Currencies by Country:

What is the New Zealand dollar (NZD)?

Credit Ratings & Outlook

In the latest credit ratings from December 1970, Moody's gives New Zealand a Aaa rating, with a stable outlook. Fitch has a stable outlook with a AA rating. Finally, S&P last issued a AA rating, with a stable outlook.

Sovereign credit ratings play an important part in determining a country’s access to international capital markets, and the terms of that access. Sovereign ratings help to foster dramatic growth, stability, and efficiency of international and domestic markets.

Central Bank Rate

The current central bank interest rate is 2.50%. This is the same as 2011, which was 2.50%.

GDP

In 2009 the total GDP was $126,679,321,011 in US Dollars, while the per capita GDP was $29,352. It fell by -0.47% over the previous year.

Unemployment

The latest unemployment rate for 2012 is 6.70%.

Consumer Price Index

The latest consumer price index for 2010 is 115.25.

Political Structure

The current head of the government is Prime Minister John Key, and the head of state is Queen Elizabeth IIGovernor-General Sir Jerry Mateparae (in a ceremonial role).

Currency Details

The New Zealand dollar, denoted by NZD or sometimes NZ$, is the official currency used in New Zealand. The Kiwi (an informal term for the currency) is also officially used in the Cook Islands, Niue, Tokelau and the Pitcairn Islands. Each dollar can be subdivided into 100 cents. The NZD was introduced in 1967 to replace the New Zealand pound when the country decimalized its currency.

Interesting Facts about the NZD

The note is the only note featuring a Maori on the obverse. All the names of the birds on the reverse are in Maori, and all   begin with a consonant. A majority of the banknotes feature males, but the and    notes feature women. A majority of the banknotes feature deceased people, but the   people on the and notes are still alive. The note is the only note with a citizen of another country   on the obverse. The note is the only note to have a special object in the   bottom left-hand corner.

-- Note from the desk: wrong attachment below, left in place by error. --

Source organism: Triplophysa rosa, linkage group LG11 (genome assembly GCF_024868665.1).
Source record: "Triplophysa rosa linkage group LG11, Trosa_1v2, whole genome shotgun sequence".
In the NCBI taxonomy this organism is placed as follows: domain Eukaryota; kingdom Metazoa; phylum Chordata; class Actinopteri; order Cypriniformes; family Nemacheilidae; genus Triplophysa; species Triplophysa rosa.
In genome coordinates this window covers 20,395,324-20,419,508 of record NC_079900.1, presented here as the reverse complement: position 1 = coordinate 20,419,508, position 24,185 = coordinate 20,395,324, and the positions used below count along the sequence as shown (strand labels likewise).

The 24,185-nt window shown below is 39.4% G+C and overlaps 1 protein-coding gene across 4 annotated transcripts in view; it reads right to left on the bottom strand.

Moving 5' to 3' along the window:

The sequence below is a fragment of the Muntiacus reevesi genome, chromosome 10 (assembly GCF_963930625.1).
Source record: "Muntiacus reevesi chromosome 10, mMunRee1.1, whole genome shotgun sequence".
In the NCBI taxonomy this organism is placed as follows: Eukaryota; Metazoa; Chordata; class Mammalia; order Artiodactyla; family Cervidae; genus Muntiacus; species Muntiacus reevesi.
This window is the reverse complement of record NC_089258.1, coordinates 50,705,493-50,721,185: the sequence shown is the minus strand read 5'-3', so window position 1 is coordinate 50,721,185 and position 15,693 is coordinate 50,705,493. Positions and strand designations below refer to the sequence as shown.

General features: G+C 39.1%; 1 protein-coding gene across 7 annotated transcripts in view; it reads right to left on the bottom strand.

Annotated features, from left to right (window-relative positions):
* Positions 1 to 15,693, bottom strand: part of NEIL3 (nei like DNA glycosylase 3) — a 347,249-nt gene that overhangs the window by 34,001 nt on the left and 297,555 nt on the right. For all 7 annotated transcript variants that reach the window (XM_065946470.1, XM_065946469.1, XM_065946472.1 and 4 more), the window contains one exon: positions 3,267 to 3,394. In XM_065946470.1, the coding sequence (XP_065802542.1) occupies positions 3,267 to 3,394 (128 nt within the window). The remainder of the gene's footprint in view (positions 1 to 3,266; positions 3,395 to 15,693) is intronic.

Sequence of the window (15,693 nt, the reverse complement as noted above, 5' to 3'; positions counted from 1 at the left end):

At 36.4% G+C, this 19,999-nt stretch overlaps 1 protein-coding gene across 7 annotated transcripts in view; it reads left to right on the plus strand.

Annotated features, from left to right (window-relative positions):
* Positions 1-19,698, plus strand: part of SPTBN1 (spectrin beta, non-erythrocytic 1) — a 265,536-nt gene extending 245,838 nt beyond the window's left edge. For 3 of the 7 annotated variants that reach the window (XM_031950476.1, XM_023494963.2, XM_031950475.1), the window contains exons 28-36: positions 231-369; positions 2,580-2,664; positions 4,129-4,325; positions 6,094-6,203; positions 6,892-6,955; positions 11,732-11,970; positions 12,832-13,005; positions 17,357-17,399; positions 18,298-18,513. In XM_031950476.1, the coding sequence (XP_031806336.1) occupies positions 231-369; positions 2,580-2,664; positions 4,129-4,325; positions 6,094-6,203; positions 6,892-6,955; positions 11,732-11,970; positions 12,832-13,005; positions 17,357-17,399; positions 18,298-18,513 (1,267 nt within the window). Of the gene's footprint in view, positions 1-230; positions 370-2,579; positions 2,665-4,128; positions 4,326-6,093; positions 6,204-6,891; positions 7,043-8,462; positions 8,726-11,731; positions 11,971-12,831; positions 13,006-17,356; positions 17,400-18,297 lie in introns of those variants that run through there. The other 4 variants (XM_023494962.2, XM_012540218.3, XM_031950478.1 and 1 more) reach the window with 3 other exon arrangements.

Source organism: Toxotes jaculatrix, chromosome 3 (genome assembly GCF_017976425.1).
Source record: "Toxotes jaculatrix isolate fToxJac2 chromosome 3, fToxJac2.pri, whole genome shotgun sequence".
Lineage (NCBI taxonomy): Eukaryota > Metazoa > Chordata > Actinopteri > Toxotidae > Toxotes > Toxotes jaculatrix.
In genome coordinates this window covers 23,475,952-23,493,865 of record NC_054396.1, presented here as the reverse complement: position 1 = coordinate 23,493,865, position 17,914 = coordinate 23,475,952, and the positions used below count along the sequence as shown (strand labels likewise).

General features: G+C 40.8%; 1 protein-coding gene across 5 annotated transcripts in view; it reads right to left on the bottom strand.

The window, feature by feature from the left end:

Moody’s Rating
Aaa, 20 Oct 2002
S&P Rating
AAA

Sovereign credit ratings play an important part in determining a country’s access to international capital markets, and the terms of that access. Sovereign ratings help to foster dramatic growth, stability, and efficiency of international and domestic markets.

What does it look like?

Political Structure

New Zealand is a constitutional monarchy with a parliamentary democracy. The Governor-General represents the Queen of New Zealand as head of state. The New Zealand Parliament is unicameral, consisting of the House of Representatives. The House has 120 members from which a Cabinet of about 20 ministers is appointed. No single written constitution exists, however the Constitution Act of 1986 is the principal formal statement of New Zealand’s constitutional structure. The Prime Minister leads the Cabinet. The highest court in the nation is the Supreme Court of New Zealand. The Supreme Court was established in 2004 following the passage of the Supreme Court Act in 2003. The Act abolished the option to appeal Court of Appeal rulings to the Privy Council in London. The current Chief Justice is Dame Sian Elias. New Zealand’s judiciary also has a High Court, which deals with serious criminal offences and civil matters, and a Court of Appeal, as well as subordinate courts.

Prominent Figures

Chief of State Queen ELIZABETH II (since 6 February 1952); represented by Governor General Anand SATYANAND (since 23 August 2006) Head of Government Prime Minister John KEY (since 19 November 2008); Deputy Prime Minister Bill ENGLISH (since 19 November 2008) Cabinet Executive Council appointed by the governor general on the recommendation of the prime minister Elections the monarch is hereditary; governor general appointed by the monarch; following legislative elections, the leader of the majority party or the leader of a majority coalition is usually appointed prime minister by the governor general; deputy prime minister appointed by the governor general

Key Economic Factors

Overview:

The past two decades, for New Zealand, have been characterized most by its transformation from an agrarian economy dependent on concessionary British market access to an industrialized, free market economy that holds a legitimate place in global competition. This significant growth has boosted real incomes, developed technology in the industrial sector, and kept inflationary pressures under check. GDP per capita has increased steadily for more than half a decade. New Zealand is heavily dependent on trade, especially agricultural products, to drive economic growth (of note is that exports constitute one-fifth of GDP). New Zealand has a generally resilient economy, and the Labor Government promises that expenditures on health, education and pensions will increase proportionately to output.

Key Industries:

Food processing, wood and paper products, textiles, machinery, transportation equipment, banking and insurance, tourism and mining.

Agricultural Products:

Wheat, barley, potatoes, pulses, fruits, vegetables, wool, beef, lamb, mutton, dairy products and fish.

Export Commodities:

Dairy products, meat, wood, wood products, fish and machinery.

Import Commodities:

Machinery and equipment, vehicles and aircraft, petroleum, electronics, textiles and plastics.

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